NOV 07, 2015 12:46 PM PST

The Science Behind Synesthesia

WRITTEN BY: Anthony Bouchard

You may have heard of a strange condition that some people are born with known as synesthesia, which is when people are able to hear colors or see sounds. It may sound like a complete load of bologna, but it's actually a real thing.

Synesthesia is an involuntary nervous system response that allows out bodies to cross sounds or visions with colors, or vice versa. As you might expect, it's somewhat rare. Someone who trains themselves to think of colors after hearing a sound doesn't count in the amount of people diagnosed with synesthesia.

In layman's terms, synesthesia is essentially when the pathways in our brains are "cross-wired," and instead of seeing what we should, certain triggers may have us see something we'd expect to sense with another one of our senses.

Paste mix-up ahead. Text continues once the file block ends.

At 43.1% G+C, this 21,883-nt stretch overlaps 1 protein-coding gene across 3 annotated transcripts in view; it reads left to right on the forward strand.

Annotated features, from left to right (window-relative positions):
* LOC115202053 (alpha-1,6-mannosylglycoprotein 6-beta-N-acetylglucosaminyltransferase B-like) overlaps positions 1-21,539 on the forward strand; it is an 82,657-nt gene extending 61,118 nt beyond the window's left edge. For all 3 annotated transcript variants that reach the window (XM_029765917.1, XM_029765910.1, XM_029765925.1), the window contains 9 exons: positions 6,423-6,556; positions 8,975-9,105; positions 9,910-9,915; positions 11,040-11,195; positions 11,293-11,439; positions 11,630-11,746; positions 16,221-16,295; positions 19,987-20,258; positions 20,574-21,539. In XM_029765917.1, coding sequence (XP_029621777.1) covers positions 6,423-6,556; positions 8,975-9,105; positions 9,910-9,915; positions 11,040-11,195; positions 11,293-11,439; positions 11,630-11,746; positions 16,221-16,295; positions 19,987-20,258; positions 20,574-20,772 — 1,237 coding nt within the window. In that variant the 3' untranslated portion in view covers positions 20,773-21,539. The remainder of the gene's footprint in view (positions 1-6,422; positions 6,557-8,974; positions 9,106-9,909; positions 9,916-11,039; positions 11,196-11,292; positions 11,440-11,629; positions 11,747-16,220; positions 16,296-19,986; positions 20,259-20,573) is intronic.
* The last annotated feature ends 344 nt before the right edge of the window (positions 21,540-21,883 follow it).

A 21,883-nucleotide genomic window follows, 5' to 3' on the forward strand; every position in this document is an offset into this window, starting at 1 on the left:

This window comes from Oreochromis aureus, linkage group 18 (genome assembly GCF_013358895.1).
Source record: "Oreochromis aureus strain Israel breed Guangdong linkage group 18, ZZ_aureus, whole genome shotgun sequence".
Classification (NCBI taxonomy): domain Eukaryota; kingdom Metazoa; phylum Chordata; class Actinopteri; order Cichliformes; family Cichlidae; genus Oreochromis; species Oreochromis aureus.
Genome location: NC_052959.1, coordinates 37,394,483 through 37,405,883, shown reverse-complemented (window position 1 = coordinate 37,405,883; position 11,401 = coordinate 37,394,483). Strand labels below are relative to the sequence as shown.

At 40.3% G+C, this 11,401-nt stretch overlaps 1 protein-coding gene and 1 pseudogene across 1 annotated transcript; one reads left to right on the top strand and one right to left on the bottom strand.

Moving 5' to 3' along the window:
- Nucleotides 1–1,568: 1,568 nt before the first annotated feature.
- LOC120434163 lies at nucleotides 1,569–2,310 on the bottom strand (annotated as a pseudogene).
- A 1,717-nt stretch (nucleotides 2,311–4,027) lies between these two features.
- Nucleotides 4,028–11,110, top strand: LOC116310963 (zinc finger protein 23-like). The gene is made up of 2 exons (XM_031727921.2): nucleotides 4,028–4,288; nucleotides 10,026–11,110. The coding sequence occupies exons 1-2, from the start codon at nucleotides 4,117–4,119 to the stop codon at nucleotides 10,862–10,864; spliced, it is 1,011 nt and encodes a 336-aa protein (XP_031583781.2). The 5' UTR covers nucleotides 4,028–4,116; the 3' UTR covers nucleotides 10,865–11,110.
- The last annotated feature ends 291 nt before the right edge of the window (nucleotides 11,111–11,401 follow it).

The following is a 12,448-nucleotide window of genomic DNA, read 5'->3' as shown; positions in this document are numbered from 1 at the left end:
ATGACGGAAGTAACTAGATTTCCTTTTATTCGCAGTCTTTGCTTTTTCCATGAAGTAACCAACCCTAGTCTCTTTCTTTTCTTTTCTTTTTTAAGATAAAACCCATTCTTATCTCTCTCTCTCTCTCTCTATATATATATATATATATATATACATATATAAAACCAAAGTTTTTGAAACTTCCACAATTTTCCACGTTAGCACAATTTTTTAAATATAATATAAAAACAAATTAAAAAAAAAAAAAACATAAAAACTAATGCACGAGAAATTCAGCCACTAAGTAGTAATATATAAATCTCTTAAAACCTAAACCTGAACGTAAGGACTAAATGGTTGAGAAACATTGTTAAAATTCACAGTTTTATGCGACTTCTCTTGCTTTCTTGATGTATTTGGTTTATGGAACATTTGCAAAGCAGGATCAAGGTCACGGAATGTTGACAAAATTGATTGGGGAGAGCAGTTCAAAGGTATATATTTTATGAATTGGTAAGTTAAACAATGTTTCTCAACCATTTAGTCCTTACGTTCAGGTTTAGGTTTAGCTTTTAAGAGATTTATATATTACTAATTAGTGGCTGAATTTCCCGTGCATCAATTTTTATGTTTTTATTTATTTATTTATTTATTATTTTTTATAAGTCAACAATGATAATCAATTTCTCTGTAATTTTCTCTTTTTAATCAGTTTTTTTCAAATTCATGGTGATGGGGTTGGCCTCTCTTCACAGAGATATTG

Synesthetic patients are known to have unrelated parts of the brain become active during moments when a different part of the brain should be while in the midst of experiencing senses. For example, patients known to have Synesthesia are well-documented to see colors even when the primary visual cortex of the brain isn't showing any signs of activity.

About the Author
Fascinated by scientific discoveries and media, Anthony found his way here at LabRoots, where he would be able to dabble in the two. Anthony is a technology junkie that has vast experience in computer systems and automobile mechanics, as opposite as those sound.
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